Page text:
Do you ever wish you could take a feeling and bottle it up for later. There is a contentment and a joy that is full and it has nestled itself comfortably in the depths of your soul. It’s a feeling I longed for most of last year but today, in this moment, as I go through pictures, thanking God for his many blessings, I feel it and want to savour it.
There is lots to catch up on, so go on and grab a cup of tea.
Today, we said good-bye to Ben’s parents. They were our last visitors before Christmas and probably for a few months, if not until April. We packed a lot into two weeks and I hope they got their fill of the Cambridge experience.
Last Friday, I pulled Jakob out of school and we went out for lunch at a little Italian place (there are a lot of those) and then to the Folk Museum, which just happens to be Jakob’s favourite Cambridge museum.
We headed home and spent the evening opening presents and eating mince pies.
|Our tree is shaping up nicely full of ornaments made with love.|
Saturday, we went to the Copper Kettle on King’s Parade for a true English Breakfast: much like a Canadian breakfast but with baked beans and tomatoes.
In the evening, Ben and I went with Ben’s dad to the Ely Cathedral to see a performance of Verdi’s Requiem performed by the Cambridge Music Society Choir, under the baton of Stephen Cleobury.
It was one of the most surreal experiences of my life. While I have heard many choirs before and even been in grand Cathedrals, I have never heard a choir sing in a Cathedral.
|The dome of the Ely Cathedral|
Since coming to Cambridge I have been giving much thought the idea of these architectural masterpieces. And not just the buildings themselves but the liturgy that is sung within them. The question is: is it worth it? What significance do these buildings, which took years to create, have, not to mention the money that was poured into every detail?
A while back I read Pillars of the Earth by Ken Follet. I will often read books with buzz just so I can know what they hype is about. To be honest it was not that great of a book and with every page, I wondered when it was going to end but it did give me a sense of what it takes to build something like King’s College Chapel or the Ely Cathedral and I can’t help but think of it when I look at each stone that was carefully carved and put in place with mortar.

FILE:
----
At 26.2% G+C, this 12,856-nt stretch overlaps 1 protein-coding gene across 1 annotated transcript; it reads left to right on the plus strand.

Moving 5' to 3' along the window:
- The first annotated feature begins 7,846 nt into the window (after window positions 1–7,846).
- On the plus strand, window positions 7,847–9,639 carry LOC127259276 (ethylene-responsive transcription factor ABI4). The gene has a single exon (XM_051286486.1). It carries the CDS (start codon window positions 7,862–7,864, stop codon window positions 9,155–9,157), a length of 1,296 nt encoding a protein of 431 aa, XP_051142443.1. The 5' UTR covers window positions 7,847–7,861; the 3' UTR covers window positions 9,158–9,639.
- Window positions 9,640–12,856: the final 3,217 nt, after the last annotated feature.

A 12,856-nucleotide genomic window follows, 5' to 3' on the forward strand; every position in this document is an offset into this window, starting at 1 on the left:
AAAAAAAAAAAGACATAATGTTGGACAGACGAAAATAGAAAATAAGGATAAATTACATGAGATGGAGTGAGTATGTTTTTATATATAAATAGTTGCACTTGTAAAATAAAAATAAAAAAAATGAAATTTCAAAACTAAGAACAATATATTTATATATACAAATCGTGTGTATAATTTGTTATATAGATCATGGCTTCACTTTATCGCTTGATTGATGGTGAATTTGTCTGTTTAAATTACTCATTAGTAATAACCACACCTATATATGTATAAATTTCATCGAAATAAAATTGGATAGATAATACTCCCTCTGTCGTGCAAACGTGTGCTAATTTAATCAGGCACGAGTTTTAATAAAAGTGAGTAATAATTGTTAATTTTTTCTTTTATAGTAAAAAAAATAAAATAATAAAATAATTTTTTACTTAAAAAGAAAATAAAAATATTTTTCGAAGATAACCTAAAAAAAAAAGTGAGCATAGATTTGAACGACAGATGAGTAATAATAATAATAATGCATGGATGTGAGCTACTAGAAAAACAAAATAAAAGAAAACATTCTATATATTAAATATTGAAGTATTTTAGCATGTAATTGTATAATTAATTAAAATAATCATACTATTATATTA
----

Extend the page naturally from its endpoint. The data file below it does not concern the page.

It’s not a set, it’s not a wooden replica or a painted canvas. It’s real, somebody, some man, laid each stone, not with cranes or hydraulics but with pulleys’ wedges and levers. Why? Was it an act of worship? I think so, at least for some, or at least in the beginning.
In the same way, the art of composing a Requiem, I would like to think, originated with a musician’s need to express the passion within his heart and his longing to depart this earth in peace and be delivered into the embrace of the Father’s loving arms.
Masterpieces that have lasted centuries only to become tombs of empty worship. There is an unbearable tension as I listen to worshipful music from the mouths of people who fail to acknowledge God’s sovereignty and instead sing for the sake of ceremony and their own pride.
Whew! There is so much to unpack in that last paragraph but I will save it for a different post.
Regardless, it was an amazing experience and one I will never forget.
Sunday was yet another GORGEOUS day here in Cambridge. We have been thoroughly spoiled as England has had one of its warmest, driest Autumn in years.
|Doesn’t this picture just make you smile? Love that.|
And while the English experience is shortchanged by a lack of rain it is easily remedied with a Roast Beef Dinner in an pub on Sunday afternoon, so after coffee, we headed to Baron of Beef Pub.
From there, Ben, Reg and I made our way up to Churchill College to sing in the Chapel’s Advent Service. It’s been a while since I sang for such extended periods of time but it felt good and it was a treat to see, first-hand what Ben does every Sunday evening. It was especially nice as they served mulled wine and mince pies after the service!
|The Chapel at Churchill is the same design as much of the rest of the college. Built in the 70’s it’s design is more modern than much of Cambridge including the stained glass windows and unique organ.|
|The last leaves just barely hanging on the trees. Winter is coming.|
This is getting pretty long and the kids are up from their naps so I am going to break this Catch-up post into two chapter. Stay tuned for our adventures in London…..